Sinclair debuts streaming service for its local TV stations
Sinclair Broadcast wants to "Stirr" up streaming.
The nation's largest owner of television stations launched a free, ad-supported streaming service Wednesday drawing on local news, sports and other programs from the 191 TV stations it owns in 89 U.S. markets.
Sinclair said the motivation behind Stirr is in part to help viewers "access the local news and lifestyle programming that is relevant to their everyday life."
Sinclair was admonished by media watchdogs in April after the sports news service Deadspin pieced together clips of dozens of TV anchors for Sinclair reading from the same script. The script warned viewers about "biased and false news" from other media outlets. At the time, President Donald Trump tweeted his support of the company. Sinclair defended the effort as a way to distinguish its news shows from unreliable stories on social media.
Stirr comes just months after Sinclair's $3.9 billion bid for Tribune Media collapsed because of regulatory concerns, ending a bid to create a massive media juggernaut that could have rivaled the reach of Fox News.
Media companies are entering the streaming fray to gain access to valuable data about what consumers watch. For services with ad-based options, that data translates into more dollars from advertisers.
Patrice Cucinello, director at Fitch Ratings, said the service gives Sinclair another outlet for its news and general entertainment content, while paving the way for a more national footprint.
"Sinclair has always had grand ambitions to be bigger, not just as a TV broadcaster but as a source of local programming, and this is just another facet of that strategy," she said. It will also help them reach a younger audience than that which tunes into its TV stations.
Fox News launched a paid subscription service Fox Nation in November , emphasizing long-form programming and short-form commentary from conservative hosts on Fox News Channel. NBCUniversal plans to launch an ad-supported streaming service next year, while CBS already has a subscription service called CBS All Access. These join offerings from tech companies such as Netflix. On Thursday, Amazon announced a free, ad-supported service called IMDB Freedive. Media companies such as Disney are also starting streaming services.
The centerpiece of Stirr will be a digital channel called Stirr City. It will be tailored to a viewer's location and carry local news and other programs airing on that city's station. However, viewers will be free to choose a different city. Broadcasters are typically barred from doing so, particularly with sports, though Sinclair appears to be focusing on high school and other local teams for which rights wouldn't be an issue.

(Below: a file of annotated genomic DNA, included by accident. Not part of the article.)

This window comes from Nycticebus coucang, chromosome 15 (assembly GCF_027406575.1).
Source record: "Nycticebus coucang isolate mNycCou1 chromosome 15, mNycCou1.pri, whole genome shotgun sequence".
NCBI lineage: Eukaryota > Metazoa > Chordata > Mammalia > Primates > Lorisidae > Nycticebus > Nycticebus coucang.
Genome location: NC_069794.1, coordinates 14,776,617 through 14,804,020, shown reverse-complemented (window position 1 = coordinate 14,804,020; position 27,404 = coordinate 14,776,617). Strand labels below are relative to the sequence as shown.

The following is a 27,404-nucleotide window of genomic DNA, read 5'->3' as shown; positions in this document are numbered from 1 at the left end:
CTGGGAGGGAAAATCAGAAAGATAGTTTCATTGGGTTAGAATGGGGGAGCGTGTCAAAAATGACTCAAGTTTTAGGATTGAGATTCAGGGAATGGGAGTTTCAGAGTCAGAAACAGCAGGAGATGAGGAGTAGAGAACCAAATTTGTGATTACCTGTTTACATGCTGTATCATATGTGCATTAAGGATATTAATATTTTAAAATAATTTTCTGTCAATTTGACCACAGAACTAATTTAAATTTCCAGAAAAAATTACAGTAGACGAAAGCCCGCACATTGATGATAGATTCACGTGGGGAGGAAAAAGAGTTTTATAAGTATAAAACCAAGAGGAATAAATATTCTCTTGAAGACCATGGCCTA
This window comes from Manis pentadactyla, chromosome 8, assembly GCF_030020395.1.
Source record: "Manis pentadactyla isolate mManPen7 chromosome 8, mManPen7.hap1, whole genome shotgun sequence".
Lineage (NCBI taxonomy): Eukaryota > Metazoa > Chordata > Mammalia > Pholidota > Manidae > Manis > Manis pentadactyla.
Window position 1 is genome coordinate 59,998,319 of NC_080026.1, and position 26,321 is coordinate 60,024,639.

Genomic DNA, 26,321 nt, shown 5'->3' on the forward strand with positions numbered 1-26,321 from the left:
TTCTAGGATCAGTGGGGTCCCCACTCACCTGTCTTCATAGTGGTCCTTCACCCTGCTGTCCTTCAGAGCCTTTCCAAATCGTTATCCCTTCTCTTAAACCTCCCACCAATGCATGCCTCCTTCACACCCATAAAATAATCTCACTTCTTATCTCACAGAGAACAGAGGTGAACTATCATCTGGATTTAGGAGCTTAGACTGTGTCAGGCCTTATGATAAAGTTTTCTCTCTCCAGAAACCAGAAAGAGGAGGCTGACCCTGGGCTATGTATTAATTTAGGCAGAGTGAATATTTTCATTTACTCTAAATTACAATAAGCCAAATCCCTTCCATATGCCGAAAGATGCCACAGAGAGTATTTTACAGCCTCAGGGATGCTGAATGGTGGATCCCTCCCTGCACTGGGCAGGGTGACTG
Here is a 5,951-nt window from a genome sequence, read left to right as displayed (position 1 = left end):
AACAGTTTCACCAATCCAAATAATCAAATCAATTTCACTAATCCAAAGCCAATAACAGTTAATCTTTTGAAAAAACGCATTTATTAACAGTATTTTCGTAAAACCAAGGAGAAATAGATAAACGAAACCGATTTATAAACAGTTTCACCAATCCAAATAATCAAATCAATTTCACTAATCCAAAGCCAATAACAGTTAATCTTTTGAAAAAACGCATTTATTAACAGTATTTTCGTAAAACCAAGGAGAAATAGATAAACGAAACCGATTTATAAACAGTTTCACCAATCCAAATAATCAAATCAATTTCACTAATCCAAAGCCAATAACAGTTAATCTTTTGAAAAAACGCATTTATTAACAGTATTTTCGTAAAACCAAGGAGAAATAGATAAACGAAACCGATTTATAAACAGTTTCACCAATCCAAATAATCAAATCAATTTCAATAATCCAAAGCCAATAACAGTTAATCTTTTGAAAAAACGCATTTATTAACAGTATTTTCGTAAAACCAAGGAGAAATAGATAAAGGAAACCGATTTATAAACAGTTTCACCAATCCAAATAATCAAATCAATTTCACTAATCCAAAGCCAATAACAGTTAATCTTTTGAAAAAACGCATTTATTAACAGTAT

Sinclair, which is based in Hunt Valley, Maryland, doesn't run its own national television network, but rather carries programs from major networks such as ABC and NBC. So when network programs air on the local station, Stirr City will instead have alternate programs, such as a movie.
The Stirr service will also carry separate digital channels that Sinclair doesn't own, including Cheddar business news, NASA TV, the World Poker Tour and a tennis channel called The T. And Sinclair is developing its own digital channels such for movies, sports and lifestyles.
These channels will stream live, just like a television station, but some programs will also be available on demand. Sinclair expects more than 50 channels by year's end.
Some examples of programming will include the documentaries "Being Evil" and "The Rise of Bitcoin" and traditional TV shows such as "21 Jump Street," ''Match Game," ''Family Feud." Stirr will also have digital-only programs such as a nightly show from the British tabloid The Daily Mail and a daily poker show.
Stirr will be available through a website and apps for iPhones, Android devices and various streaming TV devices.
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